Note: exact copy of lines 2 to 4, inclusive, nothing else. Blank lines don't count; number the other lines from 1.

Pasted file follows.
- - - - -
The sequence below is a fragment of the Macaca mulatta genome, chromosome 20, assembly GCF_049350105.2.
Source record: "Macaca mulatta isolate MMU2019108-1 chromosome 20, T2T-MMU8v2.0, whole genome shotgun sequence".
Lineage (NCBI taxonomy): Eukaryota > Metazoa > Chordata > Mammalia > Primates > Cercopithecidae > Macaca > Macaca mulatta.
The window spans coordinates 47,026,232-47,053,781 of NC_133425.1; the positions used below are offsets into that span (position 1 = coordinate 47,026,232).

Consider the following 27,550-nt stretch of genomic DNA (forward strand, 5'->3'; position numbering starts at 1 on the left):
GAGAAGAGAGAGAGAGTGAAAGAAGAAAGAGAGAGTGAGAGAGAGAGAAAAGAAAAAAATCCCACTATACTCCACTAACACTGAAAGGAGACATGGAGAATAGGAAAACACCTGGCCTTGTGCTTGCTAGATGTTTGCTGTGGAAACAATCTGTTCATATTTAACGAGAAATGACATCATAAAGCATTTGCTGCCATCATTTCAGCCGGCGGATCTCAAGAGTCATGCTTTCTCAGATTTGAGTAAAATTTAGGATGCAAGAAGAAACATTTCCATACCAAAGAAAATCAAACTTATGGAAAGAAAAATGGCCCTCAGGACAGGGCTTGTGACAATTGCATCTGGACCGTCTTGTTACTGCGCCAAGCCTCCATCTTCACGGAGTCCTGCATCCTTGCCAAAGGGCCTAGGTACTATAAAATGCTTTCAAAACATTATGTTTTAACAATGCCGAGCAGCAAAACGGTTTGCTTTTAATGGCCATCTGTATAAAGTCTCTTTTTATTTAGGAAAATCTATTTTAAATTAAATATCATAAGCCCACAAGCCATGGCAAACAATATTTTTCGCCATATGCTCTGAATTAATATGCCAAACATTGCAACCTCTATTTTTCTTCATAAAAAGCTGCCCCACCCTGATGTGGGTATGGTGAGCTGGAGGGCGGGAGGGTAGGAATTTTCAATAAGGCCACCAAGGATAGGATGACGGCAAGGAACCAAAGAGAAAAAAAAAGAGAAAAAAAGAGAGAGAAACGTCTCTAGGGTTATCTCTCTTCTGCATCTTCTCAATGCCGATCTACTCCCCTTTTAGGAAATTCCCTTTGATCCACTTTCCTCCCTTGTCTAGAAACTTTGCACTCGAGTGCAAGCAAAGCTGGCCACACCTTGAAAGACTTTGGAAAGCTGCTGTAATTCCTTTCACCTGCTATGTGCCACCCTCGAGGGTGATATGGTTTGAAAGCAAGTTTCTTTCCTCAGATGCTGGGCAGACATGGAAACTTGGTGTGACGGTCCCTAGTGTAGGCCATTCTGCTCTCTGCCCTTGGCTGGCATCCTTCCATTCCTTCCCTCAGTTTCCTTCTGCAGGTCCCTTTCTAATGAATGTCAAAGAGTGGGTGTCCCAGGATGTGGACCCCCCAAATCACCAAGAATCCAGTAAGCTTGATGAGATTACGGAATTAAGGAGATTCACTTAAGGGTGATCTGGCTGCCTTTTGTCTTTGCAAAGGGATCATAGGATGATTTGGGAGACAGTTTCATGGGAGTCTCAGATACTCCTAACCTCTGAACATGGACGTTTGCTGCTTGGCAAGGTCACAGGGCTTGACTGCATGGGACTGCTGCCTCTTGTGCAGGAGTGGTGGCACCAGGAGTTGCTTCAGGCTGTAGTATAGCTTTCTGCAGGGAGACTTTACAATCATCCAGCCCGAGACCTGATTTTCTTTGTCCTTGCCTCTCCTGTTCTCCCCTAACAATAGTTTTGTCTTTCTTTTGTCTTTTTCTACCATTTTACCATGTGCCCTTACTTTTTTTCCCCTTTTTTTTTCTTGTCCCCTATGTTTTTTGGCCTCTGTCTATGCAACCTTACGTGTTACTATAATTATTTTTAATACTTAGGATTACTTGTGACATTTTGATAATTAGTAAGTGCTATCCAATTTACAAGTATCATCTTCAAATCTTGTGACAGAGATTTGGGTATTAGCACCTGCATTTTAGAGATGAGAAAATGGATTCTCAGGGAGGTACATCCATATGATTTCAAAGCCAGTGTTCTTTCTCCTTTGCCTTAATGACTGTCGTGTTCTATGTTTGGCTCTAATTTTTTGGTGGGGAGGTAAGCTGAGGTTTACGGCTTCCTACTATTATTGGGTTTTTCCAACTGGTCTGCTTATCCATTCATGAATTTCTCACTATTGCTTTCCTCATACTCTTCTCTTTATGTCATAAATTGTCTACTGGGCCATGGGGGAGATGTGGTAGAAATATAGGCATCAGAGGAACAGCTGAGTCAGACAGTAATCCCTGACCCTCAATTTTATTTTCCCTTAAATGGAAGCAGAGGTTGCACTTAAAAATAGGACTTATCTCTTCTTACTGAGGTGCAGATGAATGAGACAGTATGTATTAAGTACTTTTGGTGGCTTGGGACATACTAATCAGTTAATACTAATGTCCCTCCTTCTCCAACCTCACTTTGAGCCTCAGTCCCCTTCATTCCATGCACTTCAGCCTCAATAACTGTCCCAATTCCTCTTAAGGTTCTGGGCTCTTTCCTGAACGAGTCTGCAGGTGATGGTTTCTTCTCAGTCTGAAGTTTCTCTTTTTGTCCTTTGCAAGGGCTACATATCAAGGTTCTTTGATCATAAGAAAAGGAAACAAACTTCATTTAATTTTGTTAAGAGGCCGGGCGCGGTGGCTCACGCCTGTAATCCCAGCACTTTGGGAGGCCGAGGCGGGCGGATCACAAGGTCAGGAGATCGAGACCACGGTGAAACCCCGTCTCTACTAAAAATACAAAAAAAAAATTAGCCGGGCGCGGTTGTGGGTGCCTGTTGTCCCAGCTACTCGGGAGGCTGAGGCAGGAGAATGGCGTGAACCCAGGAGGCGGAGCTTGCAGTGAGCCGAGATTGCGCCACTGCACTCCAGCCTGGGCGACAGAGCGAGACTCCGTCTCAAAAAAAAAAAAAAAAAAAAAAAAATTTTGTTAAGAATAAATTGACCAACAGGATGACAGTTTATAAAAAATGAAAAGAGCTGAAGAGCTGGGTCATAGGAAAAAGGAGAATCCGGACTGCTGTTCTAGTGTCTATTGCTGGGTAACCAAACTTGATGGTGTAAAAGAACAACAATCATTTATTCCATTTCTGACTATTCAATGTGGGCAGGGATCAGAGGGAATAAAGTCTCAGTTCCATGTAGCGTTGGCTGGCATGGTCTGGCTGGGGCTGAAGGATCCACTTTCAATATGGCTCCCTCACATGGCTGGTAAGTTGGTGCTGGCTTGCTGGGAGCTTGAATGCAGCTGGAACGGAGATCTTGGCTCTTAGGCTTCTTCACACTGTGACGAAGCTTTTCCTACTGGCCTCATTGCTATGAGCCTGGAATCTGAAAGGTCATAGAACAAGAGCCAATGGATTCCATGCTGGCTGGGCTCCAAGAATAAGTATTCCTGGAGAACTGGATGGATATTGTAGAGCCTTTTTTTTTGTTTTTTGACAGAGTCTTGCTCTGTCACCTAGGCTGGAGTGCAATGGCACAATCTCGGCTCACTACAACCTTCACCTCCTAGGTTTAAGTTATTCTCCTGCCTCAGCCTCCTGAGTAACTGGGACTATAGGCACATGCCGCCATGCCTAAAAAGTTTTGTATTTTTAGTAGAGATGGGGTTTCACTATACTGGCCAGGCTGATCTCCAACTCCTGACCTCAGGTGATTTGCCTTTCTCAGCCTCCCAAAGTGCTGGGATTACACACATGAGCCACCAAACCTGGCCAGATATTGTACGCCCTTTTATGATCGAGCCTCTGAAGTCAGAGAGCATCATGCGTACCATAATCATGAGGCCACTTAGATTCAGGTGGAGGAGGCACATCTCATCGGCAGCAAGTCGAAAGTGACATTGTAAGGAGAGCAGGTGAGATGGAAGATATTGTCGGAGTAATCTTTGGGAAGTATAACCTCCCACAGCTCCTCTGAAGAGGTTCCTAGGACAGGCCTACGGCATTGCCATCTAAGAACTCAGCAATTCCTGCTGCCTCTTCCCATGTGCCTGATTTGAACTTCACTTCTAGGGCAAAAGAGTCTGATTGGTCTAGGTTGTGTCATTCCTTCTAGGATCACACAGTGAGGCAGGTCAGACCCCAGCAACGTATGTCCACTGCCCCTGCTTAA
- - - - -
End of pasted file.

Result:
Source record: "Macaca mulatta isolate MMU2019108-1 chromosome 20, T2T-MMU8v2.0, whole genome shotgun sequence".
Lineage (NCBI taxonomy): Eukaryota > Metazoa > Chordata > Mammalia > Primates > Cercopithecidae > Macaca > Macaca mulatta.
The window spans coordinates 47,026,232-47,053,781 of NC_133425.1; the positions used below are offsets into that span (position 1 = coordinate 47,026,232).